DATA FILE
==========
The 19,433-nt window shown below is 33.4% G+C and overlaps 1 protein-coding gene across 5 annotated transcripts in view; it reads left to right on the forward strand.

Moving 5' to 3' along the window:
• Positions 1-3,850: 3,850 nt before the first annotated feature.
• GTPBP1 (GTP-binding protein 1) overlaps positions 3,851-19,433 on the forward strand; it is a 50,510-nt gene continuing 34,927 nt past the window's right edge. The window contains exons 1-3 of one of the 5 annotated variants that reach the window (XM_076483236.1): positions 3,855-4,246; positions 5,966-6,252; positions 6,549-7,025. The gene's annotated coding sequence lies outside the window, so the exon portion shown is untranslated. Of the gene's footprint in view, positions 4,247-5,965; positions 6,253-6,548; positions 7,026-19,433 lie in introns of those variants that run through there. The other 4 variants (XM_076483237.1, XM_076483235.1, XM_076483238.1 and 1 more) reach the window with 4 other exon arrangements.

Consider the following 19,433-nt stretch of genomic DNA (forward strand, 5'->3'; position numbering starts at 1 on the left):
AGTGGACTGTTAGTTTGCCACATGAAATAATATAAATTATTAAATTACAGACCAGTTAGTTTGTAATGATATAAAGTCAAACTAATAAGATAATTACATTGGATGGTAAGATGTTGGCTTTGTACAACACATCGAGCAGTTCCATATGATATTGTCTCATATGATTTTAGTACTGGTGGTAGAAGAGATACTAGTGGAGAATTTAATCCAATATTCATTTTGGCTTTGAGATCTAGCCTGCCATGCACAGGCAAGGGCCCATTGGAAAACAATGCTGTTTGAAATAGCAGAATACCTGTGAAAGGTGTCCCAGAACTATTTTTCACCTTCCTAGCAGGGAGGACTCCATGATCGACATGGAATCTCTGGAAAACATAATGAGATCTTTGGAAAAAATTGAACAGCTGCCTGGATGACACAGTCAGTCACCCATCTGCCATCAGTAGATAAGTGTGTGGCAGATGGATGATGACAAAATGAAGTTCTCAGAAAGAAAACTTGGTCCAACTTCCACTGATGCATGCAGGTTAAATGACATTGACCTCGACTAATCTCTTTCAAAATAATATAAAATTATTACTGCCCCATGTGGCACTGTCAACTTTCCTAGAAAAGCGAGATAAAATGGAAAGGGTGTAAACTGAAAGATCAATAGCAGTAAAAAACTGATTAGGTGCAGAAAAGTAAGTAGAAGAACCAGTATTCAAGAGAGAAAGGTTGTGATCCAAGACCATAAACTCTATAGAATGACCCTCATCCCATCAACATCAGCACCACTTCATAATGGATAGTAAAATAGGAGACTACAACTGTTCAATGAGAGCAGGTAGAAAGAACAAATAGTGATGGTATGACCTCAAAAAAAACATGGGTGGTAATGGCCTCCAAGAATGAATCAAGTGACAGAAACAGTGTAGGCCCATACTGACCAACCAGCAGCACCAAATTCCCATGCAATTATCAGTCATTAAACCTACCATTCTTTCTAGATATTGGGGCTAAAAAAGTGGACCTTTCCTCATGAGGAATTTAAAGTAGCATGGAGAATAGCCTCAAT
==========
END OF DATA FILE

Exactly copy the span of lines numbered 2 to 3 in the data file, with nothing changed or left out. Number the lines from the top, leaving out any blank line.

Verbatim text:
Moving 5' to 3' along the window:
• Positions 1-3,850: 3,850 nt before the first annotated feature.